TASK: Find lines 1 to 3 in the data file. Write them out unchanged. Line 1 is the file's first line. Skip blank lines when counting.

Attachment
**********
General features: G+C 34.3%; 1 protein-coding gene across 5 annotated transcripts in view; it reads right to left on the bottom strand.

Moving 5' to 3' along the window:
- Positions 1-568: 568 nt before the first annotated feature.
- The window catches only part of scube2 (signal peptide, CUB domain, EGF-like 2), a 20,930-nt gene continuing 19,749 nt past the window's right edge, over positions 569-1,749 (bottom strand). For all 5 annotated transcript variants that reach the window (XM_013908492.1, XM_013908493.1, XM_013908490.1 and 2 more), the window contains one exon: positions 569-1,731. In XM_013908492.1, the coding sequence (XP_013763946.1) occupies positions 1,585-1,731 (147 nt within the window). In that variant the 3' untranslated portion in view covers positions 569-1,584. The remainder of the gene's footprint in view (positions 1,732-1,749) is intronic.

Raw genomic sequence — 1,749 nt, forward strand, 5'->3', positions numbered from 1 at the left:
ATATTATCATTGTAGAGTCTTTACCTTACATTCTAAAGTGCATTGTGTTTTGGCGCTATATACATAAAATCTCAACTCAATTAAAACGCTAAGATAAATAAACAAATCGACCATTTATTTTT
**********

General features: G+C 34.3%; 1 protein-coding gene across 5 annotated transcripts in view; it reads right to left on the bottom strand.

Moving 5' to 3' along the window:
- Positions 1-568: 568 nt before the first annotated feature.